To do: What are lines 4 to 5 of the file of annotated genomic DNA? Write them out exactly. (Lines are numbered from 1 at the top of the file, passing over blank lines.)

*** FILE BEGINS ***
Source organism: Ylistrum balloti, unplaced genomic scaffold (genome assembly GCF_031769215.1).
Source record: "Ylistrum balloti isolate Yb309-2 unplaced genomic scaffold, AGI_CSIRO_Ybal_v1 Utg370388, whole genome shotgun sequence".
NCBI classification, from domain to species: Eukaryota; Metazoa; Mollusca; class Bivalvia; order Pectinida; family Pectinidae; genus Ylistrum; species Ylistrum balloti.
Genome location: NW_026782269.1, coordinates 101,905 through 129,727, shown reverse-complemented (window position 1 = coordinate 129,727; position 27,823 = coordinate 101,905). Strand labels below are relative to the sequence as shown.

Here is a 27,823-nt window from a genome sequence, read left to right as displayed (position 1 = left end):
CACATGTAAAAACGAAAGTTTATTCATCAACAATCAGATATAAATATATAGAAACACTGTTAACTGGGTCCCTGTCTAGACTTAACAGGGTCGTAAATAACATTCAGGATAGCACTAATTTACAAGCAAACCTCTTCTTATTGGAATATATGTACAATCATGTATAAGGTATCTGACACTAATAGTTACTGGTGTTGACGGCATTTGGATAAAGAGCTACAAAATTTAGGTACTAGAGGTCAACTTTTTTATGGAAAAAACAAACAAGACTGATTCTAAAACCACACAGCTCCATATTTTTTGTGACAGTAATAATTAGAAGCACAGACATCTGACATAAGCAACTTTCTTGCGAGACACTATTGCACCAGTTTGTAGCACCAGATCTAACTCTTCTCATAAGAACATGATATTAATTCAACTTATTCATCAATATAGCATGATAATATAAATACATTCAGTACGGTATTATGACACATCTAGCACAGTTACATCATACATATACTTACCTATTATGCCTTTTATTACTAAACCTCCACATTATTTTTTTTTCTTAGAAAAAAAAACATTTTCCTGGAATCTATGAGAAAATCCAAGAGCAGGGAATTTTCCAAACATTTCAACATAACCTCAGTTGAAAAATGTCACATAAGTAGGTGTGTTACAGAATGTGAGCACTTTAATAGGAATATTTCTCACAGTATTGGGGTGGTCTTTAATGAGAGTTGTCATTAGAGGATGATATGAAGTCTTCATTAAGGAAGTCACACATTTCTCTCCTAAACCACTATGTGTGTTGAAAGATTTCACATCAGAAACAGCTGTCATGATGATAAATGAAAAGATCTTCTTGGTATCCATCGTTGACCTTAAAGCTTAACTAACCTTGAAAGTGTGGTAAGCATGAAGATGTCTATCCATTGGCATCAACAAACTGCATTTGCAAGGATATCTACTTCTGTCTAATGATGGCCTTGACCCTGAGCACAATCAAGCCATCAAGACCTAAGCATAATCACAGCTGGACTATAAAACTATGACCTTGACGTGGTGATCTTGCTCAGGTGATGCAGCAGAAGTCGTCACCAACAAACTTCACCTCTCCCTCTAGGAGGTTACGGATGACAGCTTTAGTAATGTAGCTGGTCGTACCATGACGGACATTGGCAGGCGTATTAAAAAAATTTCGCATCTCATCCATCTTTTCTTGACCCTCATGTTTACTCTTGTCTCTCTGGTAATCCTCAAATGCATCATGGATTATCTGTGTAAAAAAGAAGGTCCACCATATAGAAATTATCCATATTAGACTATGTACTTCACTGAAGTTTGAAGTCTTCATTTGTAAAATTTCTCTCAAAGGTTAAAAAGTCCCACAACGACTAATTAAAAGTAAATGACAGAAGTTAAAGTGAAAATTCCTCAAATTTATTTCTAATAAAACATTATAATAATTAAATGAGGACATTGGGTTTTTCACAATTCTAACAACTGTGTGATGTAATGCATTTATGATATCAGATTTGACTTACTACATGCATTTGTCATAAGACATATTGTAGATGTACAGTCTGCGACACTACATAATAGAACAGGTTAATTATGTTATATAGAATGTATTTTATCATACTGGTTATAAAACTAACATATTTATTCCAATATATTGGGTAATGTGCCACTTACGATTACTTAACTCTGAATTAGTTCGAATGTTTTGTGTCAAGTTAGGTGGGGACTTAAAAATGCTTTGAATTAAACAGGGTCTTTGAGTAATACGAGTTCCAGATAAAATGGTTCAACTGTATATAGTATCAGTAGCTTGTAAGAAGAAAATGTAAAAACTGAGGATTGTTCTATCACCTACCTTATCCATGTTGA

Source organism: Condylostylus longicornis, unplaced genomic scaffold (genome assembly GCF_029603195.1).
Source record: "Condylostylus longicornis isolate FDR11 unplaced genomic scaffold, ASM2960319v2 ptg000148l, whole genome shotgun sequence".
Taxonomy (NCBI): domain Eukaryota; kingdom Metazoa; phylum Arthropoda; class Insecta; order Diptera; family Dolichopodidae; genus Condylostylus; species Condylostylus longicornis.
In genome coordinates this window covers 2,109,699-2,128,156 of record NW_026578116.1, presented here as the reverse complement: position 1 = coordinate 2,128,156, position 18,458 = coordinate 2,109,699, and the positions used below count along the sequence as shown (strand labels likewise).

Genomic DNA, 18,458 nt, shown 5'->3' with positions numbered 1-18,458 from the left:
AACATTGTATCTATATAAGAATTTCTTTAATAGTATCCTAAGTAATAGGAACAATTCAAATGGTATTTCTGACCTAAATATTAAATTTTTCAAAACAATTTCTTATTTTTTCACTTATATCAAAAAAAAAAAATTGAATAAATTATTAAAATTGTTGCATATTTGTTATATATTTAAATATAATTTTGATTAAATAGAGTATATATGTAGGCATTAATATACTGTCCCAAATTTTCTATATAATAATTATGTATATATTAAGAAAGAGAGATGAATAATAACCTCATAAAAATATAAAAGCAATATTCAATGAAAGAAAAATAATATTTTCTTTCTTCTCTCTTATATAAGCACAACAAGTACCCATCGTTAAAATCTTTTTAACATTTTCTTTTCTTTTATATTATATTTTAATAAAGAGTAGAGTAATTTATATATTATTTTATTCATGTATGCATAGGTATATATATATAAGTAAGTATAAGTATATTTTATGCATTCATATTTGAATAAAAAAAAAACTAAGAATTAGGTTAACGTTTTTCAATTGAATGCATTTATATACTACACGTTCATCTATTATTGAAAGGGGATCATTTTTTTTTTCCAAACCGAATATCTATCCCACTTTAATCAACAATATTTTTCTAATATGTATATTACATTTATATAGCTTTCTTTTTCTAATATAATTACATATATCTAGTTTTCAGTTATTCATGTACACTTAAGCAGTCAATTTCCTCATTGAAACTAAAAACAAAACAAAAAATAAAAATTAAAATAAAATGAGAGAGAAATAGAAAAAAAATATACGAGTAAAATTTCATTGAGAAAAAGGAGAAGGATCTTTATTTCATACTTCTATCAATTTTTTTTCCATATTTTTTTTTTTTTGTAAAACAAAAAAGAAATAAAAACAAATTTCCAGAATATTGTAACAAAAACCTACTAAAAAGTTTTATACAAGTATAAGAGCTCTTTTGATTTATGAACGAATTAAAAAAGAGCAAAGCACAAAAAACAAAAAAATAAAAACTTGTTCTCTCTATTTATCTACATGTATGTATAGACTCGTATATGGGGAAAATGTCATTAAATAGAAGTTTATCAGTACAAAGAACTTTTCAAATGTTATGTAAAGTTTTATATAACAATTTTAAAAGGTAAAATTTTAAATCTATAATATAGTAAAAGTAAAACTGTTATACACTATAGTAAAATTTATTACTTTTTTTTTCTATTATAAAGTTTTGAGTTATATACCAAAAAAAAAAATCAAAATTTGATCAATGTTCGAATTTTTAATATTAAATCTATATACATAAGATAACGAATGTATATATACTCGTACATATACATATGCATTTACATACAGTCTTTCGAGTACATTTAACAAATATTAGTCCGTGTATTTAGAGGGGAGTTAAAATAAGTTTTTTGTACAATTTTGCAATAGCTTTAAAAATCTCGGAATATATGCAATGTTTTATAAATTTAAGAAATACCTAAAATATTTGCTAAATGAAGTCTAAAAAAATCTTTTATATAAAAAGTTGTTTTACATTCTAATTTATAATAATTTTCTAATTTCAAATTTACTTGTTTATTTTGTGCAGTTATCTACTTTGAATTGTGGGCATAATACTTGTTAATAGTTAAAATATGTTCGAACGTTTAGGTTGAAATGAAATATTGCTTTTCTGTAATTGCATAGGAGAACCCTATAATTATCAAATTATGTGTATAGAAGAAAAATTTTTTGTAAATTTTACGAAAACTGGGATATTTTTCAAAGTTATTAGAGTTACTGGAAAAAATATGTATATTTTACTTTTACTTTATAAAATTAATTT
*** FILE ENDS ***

Genome location: NW_026782269.1, coordinates 101,905 through 129,727, shown reverse-complemented (window position 1 = coordinate 129,727; position 27,823 = coordinate 101,905). Strand labels below are relative to the sequence as shown.

Here is a 27,823-nt window from a genome sequence, read left to right as displayed (position 1 = left end):